LA Angels infielder Jordan Zimmerman is like every other player in the minor leagues he is trying to get promoted and eventually make it to the majors. One thing Zimmerman is doing to enhance his chances is his versatility.
Jordan Zimmerman was a middle infielder growing up in Mesa, Arizona. However, the LA Angels prospect changed his position to first base while at Michigan State University. Since he has been in the minor leagues he has played first, second, and third base as well as shortstop. On Saturday night Zimmerman added pitcher to his repertoire throwing an inning in a blowout loss to Rancho Cucamonga.
“I really like my time at Michigan State. I really learned a lot there and played pretty well there. I actually liked playing in the cold,” Zimmerman said. “I learned to play first in college, but didn’t play third until I got to the minors. At first I liked playing second the most, but now I’m getting more comfortable at third and I like that the best.”
Zimmerman was drafted in the seventh round out of Michigan State by the Angels in 2016. Zimmerman split time in 2017 between Burlington and Inland Empire hitting .278 with nine homers and 71 RBIs. In 2018 he continued at Inland Empire with a .231 batting average with 11 homers 60 RBIs. In 2019 he is hitting .257 with six homers and 23 RBIs.
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Zimmerman started the 2019 season in a major slump hitting below .170 but has come up over the last six weeks to raise his average to .257. His versatility is one of his greatest attributes. When he pitched on Saturday it was fun to watch Zimmerman tried to fool hitters with his 57 to 65 MPH pitches. His first pitch was hit close to 400 feet to left field by Rancho Cucamonga’s Steve Berman.
However, from that point forward Zimmerman got three straight outs including a strike out of Marcus Chiu on his hardest pitch of the night an 82 mile per hour fastball. He finished the inning with a Jeren Kendall pop out.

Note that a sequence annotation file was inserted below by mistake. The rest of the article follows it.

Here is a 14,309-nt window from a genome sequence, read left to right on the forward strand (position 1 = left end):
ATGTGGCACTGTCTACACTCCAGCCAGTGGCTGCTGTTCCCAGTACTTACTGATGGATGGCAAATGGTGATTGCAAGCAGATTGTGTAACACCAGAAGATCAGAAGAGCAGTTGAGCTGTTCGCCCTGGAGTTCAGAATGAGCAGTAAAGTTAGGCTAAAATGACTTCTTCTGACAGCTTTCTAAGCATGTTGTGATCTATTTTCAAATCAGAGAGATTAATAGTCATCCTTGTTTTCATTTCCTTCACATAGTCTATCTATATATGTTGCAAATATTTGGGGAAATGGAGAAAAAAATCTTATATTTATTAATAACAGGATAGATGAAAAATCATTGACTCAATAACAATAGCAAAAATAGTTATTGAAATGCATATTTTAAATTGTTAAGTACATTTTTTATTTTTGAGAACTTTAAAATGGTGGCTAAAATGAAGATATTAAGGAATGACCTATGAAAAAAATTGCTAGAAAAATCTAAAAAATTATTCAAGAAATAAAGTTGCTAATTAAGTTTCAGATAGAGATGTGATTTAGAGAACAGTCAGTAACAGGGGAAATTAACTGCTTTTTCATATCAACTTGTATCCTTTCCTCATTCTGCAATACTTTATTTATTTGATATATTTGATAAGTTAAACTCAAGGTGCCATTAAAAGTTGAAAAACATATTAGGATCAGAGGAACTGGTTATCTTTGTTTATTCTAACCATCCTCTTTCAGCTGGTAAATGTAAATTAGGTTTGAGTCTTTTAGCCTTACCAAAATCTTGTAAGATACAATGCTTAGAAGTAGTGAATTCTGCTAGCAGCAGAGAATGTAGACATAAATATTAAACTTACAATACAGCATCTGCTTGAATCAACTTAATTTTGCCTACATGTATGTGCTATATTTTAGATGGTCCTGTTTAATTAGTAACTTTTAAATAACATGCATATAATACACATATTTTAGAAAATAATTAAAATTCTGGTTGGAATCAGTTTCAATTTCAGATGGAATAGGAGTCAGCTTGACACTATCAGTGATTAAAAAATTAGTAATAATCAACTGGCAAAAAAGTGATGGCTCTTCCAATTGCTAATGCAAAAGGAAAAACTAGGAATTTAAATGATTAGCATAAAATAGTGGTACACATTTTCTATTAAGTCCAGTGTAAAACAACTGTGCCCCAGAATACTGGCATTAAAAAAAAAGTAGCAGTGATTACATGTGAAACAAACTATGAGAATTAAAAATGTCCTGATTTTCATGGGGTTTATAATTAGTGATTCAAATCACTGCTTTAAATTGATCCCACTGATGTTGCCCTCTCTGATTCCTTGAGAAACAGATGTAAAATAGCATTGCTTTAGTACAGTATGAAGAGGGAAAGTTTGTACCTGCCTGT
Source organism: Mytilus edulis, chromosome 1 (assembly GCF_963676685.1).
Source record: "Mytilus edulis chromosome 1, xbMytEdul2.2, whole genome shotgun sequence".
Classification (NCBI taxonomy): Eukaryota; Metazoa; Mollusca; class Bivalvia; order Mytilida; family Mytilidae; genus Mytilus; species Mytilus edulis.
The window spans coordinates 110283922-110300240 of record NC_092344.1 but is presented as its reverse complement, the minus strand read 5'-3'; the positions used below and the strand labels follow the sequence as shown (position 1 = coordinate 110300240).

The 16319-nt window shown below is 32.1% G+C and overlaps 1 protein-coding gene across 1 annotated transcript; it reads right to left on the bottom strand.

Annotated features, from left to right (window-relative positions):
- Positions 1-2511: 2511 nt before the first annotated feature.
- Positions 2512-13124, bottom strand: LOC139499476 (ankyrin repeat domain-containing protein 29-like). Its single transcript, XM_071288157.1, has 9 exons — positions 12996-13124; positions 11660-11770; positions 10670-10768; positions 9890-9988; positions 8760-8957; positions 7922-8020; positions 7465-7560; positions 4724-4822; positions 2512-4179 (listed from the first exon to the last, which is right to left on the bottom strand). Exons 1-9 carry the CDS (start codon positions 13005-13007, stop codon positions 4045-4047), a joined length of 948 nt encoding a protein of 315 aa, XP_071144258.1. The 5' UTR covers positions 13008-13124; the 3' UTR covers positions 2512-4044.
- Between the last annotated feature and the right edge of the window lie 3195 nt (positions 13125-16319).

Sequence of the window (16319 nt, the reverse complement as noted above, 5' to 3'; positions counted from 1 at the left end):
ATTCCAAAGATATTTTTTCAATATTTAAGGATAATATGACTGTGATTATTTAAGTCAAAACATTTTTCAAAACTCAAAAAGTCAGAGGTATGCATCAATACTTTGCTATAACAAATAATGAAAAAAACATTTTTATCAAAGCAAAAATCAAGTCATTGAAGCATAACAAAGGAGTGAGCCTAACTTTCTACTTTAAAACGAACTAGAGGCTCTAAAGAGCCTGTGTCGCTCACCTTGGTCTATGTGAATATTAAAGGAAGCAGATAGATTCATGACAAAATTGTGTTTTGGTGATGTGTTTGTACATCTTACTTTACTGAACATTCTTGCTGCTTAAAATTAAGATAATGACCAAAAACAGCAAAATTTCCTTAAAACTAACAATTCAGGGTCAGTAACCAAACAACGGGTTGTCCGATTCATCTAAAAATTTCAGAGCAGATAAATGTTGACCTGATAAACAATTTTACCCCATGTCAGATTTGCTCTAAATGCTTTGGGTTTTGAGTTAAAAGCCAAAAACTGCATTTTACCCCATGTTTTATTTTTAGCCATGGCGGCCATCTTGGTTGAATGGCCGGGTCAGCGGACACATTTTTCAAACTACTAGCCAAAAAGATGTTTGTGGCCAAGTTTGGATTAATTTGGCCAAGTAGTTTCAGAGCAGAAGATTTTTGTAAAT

Zimmerman enjoyed pitching albeit in a mop-up situation with the 66ers trailing 13-1 in the ninth.
“I wish it was a different scenario, that we were up by lot, but it is fun to get out there on the mound again and pretend I’m 12 years old again,” Zimmerman said of the outing. “I just tried to sneak it by him (82 MPH fastball that struck out Chiu). I wish it was a little faster than 82 miles per hour. Was hoping it would be at least 85 on the gun. I just wanted to change some speeds.”
Although Zimmerman had some success on the mound he knows that his best way to the majors is with his bat and being able to play multiple positions well.
“The last month and a half I’ve changed my approach at the late and started picking things up. I still got a lot of things to clean up with my swing,” Zimmerman said. “I’m trying to simplify some things and get my average up to at least .280 by the end of the season. The getting moved up part I can’t control that, but I can control how hard I’m hitting the ball and controlling where it goes.”
Zimmerman is one of the few hitters at Inland Empire who is hitting over .250 in at least 150 at-bats for the 66ers. The other two are Orlando Martinez and Franklin Torres who are hitting .291 and .270 respectively. Zimmerman deserves the opportunity to make the jump to Double-A, but who knows if that call will come for him.
When asked about the late Tyler Skaggs, who played in Inland Empire in 2013 and 2014, and how his death has affected him and the other players at Inland Empire.
“It was shocking for everyone. We were on the bus to play in Lancaster when we got the news. We didn’t know how to react to it,” Zimmerman said. “It just so sad. My heart goes out to his wife and his family. Keep them in your thoughts and prayers. Hopefully everyone gets through it. It is a really sad time. He will be missed.”